A team of engineers from the UK have invented the worlds first lightbulb powered by the force of gravity.
The device, named GravityLight, relies on a small amount of weight to be applied to it on one end, which then acts as a pulley – giving the user around 20-30 minutes of light.
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The team is now crowd-funding the second version of GravityLight on Indiegogo, with the hope that they can raise US$199,000 in order to make their light brighter, longer-lasting and easier to use.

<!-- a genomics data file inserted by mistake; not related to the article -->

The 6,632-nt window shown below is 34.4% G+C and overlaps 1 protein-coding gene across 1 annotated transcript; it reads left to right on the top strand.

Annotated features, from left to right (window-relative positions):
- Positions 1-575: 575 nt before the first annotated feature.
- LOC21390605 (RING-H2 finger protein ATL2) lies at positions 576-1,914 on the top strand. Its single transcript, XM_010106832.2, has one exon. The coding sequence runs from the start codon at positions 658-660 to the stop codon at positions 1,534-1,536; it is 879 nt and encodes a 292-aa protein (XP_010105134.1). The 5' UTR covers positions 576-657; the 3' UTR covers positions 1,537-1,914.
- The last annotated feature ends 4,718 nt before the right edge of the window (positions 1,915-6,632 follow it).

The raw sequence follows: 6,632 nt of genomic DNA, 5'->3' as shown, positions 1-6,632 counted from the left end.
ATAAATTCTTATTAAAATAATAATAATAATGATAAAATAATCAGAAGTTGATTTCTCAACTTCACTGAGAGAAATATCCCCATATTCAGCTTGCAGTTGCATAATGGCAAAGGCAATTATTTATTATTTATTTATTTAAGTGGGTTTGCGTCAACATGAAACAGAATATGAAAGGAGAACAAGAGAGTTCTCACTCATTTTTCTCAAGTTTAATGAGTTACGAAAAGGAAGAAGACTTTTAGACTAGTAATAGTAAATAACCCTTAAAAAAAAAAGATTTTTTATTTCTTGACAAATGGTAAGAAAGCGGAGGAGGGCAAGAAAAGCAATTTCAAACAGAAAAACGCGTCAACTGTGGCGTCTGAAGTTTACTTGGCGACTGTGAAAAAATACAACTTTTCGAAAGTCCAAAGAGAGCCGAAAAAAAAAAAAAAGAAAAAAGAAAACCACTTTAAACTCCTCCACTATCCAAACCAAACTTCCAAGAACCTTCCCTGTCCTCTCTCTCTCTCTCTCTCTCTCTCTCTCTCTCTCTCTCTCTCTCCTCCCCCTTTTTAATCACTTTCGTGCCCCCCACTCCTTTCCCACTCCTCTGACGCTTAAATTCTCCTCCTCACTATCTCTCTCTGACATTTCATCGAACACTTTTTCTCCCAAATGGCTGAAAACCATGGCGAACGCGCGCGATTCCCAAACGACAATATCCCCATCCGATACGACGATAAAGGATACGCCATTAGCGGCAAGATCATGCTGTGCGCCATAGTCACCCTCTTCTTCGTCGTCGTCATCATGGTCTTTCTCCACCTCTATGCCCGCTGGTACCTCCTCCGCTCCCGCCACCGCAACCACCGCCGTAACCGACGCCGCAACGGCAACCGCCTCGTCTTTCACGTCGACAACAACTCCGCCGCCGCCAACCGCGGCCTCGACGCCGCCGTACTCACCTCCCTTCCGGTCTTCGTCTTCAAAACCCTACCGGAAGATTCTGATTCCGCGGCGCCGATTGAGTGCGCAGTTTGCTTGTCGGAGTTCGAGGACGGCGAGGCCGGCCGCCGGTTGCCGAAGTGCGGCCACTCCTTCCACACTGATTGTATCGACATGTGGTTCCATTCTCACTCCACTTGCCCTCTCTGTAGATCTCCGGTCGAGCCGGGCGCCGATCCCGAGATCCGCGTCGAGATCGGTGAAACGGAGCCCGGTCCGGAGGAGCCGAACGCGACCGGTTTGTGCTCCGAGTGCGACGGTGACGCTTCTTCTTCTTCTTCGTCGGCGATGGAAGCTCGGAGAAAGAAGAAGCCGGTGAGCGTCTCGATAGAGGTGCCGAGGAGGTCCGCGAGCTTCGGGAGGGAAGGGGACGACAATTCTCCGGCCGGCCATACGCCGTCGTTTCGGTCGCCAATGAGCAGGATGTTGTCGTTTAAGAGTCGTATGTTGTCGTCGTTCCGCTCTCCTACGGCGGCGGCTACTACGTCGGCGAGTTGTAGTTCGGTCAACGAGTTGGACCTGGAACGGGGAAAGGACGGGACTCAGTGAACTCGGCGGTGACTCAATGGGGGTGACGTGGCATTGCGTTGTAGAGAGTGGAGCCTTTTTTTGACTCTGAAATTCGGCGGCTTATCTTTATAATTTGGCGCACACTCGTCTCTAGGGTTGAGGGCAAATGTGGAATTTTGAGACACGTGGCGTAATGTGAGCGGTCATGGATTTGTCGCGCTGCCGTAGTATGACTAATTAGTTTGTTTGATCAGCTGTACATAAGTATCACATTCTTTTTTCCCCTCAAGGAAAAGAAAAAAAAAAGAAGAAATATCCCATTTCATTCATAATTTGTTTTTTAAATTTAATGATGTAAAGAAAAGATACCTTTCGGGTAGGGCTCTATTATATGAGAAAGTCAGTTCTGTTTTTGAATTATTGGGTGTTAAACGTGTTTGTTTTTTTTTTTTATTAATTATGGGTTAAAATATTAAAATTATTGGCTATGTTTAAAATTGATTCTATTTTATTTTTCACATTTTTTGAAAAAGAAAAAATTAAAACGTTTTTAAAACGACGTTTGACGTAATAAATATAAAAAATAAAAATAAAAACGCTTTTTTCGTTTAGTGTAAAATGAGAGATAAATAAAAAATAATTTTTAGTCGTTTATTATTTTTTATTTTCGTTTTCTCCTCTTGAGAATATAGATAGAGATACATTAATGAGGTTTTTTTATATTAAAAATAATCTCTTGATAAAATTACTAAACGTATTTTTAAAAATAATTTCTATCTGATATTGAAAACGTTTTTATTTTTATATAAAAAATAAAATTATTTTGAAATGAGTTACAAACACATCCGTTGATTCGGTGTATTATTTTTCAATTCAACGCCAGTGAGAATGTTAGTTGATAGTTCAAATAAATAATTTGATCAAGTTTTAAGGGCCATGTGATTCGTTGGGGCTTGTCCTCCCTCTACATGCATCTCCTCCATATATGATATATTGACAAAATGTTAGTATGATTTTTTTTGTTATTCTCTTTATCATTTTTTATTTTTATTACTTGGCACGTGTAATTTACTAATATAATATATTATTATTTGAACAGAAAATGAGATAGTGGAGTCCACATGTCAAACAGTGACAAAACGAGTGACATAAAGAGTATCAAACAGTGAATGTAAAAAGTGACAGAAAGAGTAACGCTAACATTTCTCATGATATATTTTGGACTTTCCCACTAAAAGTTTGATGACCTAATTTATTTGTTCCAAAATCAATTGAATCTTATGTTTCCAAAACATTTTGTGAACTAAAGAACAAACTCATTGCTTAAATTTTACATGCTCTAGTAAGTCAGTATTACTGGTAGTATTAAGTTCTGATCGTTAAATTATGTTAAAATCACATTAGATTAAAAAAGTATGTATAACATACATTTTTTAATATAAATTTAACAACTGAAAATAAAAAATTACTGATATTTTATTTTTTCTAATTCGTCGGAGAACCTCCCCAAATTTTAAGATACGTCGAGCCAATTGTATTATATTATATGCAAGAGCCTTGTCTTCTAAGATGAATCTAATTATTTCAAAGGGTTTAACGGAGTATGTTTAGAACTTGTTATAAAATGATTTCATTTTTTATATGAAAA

The light itself will only cost around US$10. This is a whole lot cheaper than kerosene lamps, which not only pose a high fire risk and spew out carcinogens, they also burn through about 30 percent of a family’s income, according to the GravityLight team.
GravityLight will be initially targeted to families in developing countries, with an initial focus on Kenya, and the team is hoping to provide local jobs by creating and selling the lights over there.
Of course, the best thing about gravity is that it’s free (well, that, and the fact that it stops us all from floating off into space), so once the initial investment has been made, the lights literally cost nothing to run. We love it when people use simple science to help solve global problems.
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